A new report by the United Nations Conference on Trade and Development (UNCTAD) predicts that foreign direct investment (FDI) may decline globally due to the Covid-19 pandemic.
According to the research, FDI could nosedive by 40 percent in 2020, falling another five to ten percent next year. “This means that FDI, which in 2019 amounted to $1.54 trillion, will fall for the first time since 2005 below the $1 trillion mark,” said UNCTAD, adding that recovery may start in 2022.
The authors of the report explained that the pandemic “means a shock to supply, demand and the FDI policy.” They said that “the prospect of a deep recession will encourage multinational enterprises to reassess their projects.”
Statistics showed that FDI is expected to fall two-fold in Latin America, between 30 and 45 percent in the developing countries of Asia, and between 25 and 40 percent in Africa. Industrialized countries are also projected to see a decline in foreign direct investment of between 25 and 40 percent.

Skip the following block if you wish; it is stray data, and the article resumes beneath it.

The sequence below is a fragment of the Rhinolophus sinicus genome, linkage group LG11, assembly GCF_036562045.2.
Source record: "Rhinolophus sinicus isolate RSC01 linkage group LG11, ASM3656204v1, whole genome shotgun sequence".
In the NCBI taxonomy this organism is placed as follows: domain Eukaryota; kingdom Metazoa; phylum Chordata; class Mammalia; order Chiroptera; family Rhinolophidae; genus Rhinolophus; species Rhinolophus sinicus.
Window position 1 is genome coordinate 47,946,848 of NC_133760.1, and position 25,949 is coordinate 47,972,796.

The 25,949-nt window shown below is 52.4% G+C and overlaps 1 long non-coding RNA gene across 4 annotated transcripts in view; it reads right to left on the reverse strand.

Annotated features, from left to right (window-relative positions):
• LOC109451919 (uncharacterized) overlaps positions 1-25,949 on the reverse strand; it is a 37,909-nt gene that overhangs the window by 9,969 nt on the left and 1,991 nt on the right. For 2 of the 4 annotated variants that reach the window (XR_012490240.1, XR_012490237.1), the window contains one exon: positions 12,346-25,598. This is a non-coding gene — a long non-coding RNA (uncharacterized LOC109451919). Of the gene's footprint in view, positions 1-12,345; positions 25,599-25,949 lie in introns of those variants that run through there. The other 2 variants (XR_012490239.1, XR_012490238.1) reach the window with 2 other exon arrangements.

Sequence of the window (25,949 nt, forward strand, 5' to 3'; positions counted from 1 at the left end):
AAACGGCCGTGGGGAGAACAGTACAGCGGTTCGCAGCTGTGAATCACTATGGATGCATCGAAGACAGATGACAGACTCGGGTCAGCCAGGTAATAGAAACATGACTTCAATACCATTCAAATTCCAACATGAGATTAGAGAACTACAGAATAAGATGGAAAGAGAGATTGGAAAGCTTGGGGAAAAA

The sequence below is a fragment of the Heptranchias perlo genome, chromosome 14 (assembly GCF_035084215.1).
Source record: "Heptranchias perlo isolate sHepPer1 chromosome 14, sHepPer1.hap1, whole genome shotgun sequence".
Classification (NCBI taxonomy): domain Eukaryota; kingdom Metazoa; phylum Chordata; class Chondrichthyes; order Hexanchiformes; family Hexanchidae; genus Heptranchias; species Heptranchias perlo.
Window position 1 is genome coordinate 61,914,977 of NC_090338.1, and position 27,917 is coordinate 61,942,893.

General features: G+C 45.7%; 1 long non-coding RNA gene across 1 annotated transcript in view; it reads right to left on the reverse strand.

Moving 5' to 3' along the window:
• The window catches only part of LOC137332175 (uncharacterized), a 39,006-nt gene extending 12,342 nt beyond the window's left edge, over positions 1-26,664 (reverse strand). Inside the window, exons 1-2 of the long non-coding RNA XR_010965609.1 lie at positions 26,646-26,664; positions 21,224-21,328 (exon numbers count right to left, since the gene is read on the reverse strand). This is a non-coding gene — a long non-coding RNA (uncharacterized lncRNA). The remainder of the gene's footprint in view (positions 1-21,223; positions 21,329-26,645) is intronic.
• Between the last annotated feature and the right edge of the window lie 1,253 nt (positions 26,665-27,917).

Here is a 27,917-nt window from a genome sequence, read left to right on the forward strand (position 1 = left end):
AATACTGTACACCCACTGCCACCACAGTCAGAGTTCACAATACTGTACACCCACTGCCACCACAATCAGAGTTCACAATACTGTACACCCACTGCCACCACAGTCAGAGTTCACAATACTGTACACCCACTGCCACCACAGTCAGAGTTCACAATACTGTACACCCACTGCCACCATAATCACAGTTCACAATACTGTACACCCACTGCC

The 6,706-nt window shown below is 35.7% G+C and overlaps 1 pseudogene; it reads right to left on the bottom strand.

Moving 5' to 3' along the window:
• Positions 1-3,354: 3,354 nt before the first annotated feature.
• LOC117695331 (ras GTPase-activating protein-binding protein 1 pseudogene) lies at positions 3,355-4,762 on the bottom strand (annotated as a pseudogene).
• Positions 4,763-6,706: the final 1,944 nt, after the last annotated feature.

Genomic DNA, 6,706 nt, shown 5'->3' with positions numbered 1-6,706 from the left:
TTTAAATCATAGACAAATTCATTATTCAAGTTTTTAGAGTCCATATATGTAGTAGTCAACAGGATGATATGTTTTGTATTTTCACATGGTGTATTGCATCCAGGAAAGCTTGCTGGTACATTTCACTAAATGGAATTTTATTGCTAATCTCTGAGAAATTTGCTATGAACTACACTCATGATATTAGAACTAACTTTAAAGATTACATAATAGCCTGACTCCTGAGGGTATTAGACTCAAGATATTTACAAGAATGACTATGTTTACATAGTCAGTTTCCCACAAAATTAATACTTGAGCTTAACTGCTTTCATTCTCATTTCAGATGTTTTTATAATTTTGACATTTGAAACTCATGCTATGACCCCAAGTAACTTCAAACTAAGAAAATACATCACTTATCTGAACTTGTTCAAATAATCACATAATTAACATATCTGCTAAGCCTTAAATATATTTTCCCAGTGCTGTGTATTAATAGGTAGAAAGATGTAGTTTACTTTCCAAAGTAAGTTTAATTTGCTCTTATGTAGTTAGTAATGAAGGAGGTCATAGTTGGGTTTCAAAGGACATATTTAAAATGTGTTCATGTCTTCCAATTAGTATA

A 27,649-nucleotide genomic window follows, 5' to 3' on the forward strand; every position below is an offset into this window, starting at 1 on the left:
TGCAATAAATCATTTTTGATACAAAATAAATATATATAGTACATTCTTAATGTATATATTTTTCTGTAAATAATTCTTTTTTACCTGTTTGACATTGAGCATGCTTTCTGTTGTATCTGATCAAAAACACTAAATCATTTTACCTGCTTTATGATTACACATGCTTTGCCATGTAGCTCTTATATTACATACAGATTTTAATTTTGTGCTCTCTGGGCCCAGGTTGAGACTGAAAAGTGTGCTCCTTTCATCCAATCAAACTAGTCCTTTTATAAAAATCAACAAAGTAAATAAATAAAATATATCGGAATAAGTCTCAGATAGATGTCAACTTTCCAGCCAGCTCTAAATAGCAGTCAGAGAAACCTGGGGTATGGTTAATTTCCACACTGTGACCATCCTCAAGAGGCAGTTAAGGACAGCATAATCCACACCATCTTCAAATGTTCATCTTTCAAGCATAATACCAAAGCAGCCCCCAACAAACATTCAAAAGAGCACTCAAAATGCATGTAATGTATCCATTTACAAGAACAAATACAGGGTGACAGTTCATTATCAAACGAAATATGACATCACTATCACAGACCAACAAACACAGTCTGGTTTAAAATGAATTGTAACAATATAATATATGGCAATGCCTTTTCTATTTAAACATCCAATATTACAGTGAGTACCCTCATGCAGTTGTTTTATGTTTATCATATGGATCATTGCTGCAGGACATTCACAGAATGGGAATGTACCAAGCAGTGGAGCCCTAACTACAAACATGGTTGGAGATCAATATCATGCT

“[The] global economy is now in a much worse situation than during the 2008 financial crisis,” said UNCTAD Secretary-General Mukhisa Kituyi. He noted that the pandemic led to “a halt in production and supply chains in most economic sectors, the complete closure of entire industries, and unprecedented shocks in consumption in most economies.”
Talking about the projected FDI decline, he said that “prospects depend on the duration of the healthcare crisis and the effectiveness of policies regarding the economic impact of the pandemic.”
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